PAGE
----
Most importantly, with existential problems like the climate crisis looming, the sooner we can implement this framework into as many organizations as possible, the better.

Digital Responsibility is for All Organizations

Also, while the business sector is CDR’s primary target—the word corporate is right in the name, after all—these principles apply to any organization. Nonprofits and civic agencies would do well to align their policies and procedures with corporate digital responsibility principles.

Graphic illustration depicting the similarities between CSR and CDR.
ID: Side-by-side three-ring Venn diagrams showing the similarities between Corporate Social Responsibility (CSR) and Corporate Digital Responsibility (CDR). Bottom right text reads “CDR is the digital realization of the same triangle of Economic, Social (Societal), and Environmental, existing as an additional layer across all aspects of CSR.”

The Changing Face of Corporate Responsibility

In my original research for this post, conducted mid-2020, one academic paper noted that only eight leading journals have published about 50 papers on this and related topics since 1986. Also, those academic papers didn’t often dole out concrete advice but rather explored the CDR landscape—or the potential for one. 

Moreover, many businesses might already have policies or guidelines in place around practices like social media use, privacy, cybersecurity, accessibility, and so on. Also, depending on an organization’s priorities, sometimes this work lives under the guise of other names:

  • Digital Ethics
  • Green Computing
  • Digital Sustainability
  • Ethical Marketing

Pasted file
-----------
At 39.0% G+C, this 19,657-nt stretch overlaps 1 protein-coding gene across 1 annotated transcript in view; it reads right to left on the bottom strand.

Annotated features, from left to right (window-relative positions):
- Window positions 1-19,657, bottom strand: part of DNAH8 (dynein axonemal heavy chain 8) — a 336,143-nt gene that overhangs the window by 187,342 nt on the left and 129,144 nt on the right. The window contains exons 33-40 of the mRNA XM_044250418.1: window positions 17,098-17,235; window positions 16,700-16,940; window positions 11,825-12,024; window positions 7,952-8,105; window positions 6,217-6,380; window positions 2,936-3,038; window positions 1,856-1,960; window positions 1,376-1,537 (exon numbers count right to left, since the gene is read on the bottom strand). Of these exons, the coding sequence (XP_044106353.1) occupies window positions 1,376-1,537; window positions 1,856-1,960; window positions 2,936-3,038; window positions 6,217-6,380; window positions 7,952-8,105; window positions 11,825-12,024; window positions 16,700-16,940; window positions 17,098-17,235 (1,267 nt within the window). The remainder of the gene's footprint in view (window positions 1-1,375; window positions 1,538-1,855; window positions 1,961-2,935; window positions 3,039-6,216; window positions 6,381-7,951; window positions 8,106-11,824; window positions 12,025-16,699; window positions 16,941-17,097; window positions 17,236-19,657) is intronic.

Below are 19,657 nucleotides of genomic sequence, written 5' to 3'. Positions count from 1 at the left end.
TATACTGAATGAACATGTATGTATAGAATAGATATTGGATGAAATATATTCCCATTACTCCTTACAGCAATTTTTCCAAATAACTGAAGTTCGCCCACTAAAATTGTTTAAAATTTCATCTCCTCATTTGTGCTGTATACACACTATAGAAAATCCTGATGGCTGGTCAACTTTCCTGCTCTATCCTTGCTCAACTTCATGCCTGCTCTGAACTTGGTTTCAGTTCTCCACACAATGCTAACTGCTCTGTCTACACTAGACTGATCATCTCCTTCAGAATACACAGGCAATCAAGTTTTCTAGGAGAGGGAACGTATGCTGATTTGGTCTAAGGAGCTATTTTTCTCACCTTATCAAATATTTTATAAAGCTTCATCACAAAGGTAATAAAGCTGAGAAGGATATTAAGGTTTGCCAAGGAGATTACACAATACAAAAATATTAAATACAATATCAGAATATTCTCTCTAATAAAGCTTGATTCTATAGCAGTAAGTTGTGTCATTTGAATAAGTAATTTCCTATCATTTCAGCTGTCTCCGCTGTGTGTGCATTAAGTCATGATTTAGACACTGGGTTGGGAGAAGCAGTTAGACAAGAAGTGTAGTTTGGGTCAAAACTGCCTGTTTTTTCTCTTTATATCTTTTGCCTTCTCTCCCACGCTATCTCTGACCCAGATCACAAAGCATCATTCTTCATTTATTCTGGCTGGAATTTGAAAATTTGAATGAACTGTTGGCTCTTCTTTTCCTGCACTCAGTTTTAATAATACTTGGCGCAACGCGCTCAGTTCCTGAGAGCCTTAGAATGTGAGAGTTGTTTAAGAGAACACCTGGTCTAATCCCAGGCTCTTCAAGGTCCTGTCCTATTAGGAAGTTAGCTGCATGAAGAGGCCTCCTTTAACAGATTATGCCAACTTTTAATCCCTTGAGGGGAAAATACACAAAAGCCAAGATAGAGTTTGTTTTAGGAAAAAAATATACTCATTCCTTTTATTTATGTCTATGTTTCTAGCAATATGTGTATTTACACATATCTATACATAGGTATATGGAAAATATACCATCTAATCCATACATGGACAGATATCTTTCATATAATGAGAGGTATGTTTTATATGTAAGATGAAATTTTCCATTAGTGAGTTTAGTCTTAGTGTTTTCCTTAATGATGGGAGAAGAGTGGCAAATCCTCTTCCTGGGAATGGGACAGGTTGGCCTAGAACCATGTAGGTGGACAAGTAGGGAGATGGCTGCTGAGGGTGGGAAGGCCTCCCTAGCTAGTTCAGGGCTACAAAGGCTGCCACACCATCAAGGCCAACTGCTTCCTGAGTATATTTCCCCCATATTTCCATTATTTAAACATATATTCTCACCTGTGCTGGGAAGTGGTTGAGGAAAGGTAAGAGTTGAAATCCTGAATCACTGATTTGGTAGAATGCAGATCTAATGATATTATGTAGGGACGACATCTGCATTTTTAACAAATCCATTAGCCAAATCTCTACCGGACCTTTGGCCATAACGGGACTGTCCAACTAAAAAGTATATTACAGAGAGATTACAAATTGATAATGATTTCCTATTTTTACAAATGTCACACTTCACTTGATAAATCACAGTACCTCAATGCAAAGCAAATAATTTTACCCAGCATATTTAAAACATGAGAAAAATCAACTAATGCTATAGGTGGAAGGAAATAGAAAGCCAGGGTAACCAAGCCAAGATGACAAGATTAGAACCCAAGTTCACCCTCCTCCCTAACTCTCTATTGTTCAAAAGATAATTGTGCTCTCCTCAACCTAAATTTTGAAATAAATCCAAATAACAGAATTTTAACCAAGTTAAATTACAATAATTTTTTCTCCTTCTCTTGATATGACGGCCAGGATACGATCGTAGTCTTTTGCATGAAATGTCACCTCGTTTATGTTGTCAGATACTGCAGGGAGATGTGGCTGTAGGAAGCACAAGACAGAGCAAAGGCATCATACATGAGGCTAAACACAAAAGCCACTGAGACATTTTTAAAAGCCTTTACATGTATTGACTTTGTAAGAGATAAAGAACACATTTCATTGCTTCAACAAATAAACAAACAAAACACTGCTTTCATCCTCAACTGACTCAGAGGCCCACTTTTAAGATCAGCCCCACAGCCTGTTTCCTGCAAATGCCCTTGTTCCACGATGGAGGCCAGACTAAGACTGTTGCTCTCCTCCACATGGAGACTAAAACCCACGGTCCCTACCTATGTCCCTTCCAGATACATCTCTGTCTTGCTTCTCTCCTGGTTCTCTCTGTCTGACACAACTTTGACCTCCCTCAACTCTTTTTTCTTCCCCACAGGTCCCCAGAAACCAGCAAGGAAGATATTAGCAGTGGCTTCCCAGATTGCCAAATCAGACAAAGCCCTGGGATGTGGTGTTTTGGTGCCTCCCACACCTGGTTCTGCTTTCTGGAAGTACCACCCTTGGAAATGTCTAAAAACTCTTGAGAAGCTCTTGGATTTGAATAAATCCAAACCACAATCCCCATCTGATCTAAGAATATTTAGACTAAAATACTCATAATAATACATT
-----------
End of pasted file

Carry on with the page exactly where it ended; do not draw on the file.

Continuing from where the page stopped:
• Sustainable Design
  • Circular Design
  • And yes, of course, Corporate Social Responsibility

To clarify, each of these unique disciplines overlaps in some way with CDR. Similarly, each is also often the purview of an individual department or business unit within an organization. For example, Green Computing might fall under an organization’s IT department. On the other hand, ethical marketing or sustainable design might live within product or communications departments.

Most importantly, we have established how a piecemeal approach to ethical computing falls short. That’s why an organizational framework is needed.

CDR Pillars

Corporate Digital Responsibility (CDR) is a set of practices and behaviors that help an organization use data and digital technologies in ways that are perceived as socially, economically, and environmentally responsible.

— The CDR Manifesto

Similar to other CSR frameworks, CDR is broken down into three primary categories: environmental, social, and economic. For a full list of principles that fall under each of these categories as well as lists of questions to ask yourself and potential actions to consider taking, please read our post, Seven Core CDR Principles.

Economic Digital Responsibility